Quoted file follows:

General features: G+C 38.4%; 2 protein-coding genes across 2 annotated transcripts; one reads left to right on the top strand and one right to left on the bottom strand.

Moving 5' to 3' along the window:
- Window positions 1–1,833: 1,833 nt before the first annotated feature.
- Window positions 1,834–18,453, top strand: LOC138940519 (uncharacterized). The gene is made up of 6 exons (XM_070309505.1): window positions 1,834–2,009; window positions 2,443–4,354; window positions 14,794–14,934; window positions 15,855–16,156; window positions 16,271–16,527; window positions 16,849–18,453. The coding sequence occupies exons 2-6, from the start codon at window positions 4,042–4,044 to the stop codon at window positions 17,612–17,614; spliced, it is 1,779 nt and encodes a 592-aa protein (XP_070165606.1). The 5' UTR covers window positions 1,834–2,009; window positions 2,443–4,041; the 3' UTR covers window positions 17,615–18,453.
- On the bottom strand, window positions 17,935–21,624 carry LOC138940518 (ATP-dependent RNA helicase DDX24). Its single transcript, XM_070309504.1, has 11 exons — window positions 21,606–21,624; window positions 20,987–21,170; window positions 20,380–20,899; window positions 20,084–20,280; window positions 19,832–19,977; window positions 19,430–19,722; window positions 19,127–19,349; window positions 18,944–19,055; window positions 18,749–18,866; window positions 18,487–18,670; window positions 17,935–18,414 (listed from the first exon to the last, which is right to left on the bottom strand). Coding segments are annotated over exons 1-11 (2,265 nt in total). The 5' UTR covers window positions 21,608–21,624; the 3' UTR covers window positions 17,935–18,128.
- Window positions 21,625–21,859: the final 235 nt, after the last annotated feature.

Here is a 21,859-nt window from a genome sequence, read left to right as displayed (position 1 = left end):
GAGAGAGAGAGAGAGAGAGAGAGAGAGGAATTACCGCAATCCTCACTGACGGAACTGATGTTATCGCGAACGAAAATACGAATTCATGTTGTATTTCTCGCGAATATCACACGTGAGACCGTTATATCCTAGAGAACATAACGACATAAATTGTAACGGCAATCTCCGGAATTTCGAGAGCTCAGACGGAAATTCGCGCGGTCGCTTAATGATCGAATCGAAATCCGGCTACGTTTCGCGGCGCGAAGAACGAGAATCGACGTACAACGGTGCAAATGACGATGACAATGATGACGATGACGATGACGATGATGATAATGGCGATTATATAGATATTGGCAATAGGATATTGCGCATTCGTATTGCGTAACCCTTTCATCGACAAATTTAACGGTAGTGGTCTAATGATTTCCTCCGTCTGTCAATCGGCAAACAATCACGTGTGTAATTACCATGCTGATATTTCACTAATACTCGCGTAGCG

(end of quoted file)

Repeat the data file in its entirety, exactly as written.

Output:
General features: G+C 38.4%; 2 protein-coding genes across 2 annotated transcripts; one reads left to right on the top strand and one right to left on the bottom strand.

Moving 5' to 3' along the window:
- Window positions 1–1,833: 1,833 nt before the first annotated feature.
- Window positions 1,834–18,453, top strand: LOC138940519 (uncharacterized). The gene is made up of 6 exons (XM_070309505.1): window positions 1,834–2,009; window positions 2,443–4,354; window positions 14,794–14,934; window positions 15,855–16,156; window positions 16,271–16,527; window positions 16,849–18,453. The coding sequence occupies exons 2-6, from the start codon at window positions 4,042–4,044 to the stop codon at window positions 17,612–17,614; spliced, it is 1,779 nt and encodes a 592-aa protein (XP_070165606.1). The 5' UTR covers window positions 1,834–2,009; window positions 2,443–4,041; the 3' UTR covers window positions 17,615–18,453.
- On the bottom strand, window positions 17,935–21,624 carry LOC138940518 (ATP-dependent RNA helicase DDX24). Its single transcript, XM_070309504.1, has 11 exons — window positions 21,606–21,624; window positions 20,987–21,170; window positions 20,380–20,899; window positions 20,084–20,280; window positions 19,832–19,977; window positions 19,430–19,722; window positions 19,127–19,349; window positions 18,944–19,055; window positions 18,749–18,866; window positions 18,487–18,670; window positions 17,935–18,414 (listed from the first exon to the last, which is right to left on the bottom strand). Coding segments are annotated over exons 1-11 (2,265 nt in total). The 5' UTR covers window positions 21,608–21,624; the 3' UTR covers window positions 17,935–18,128.
- Window positions 21,625–21,859: the final 235 nt, after the last annotated feature.

Here is a 21,859-nt window from a genome sequence, read left to right as displayed (position 1 = left end):
GAGAGAGAGAGAGAGAGAGAGAGAGAGGAATTACCGCAATCCTCACTGACGGAACTGATGTTATCGCGAACGAAAATACGAATTCATGTTGTATTTCTCGCGAATATCACACGTGAGACCGTTATATCCTAGAGAACATAACGACATAAATTGTAACGGCAATCTCCGGAATTTCGAGAGCTCAGACGGAAATTCGCGCGGTCGCTTAATGATCGAATCGAAATCCGGCTACGTTTCGCGGCGCGAAGAACGAGAATCGACGTACAACGGTGCAAATGACGATGACAATGATGACGATGACGATGACGATGATGATAATGGCGATTATATAGATATTGGCAATAGGATATTGCGCATTCGTATTGCGTAACCCTTTCATCGACAAATTTAACGGTAGTGGTCTAATGATTTCCTCCGTCTGTCAATCGGCAAACAATCACGTGTGTAATTACCATGCTGATATTTCACTAATACTCGCGTAGCG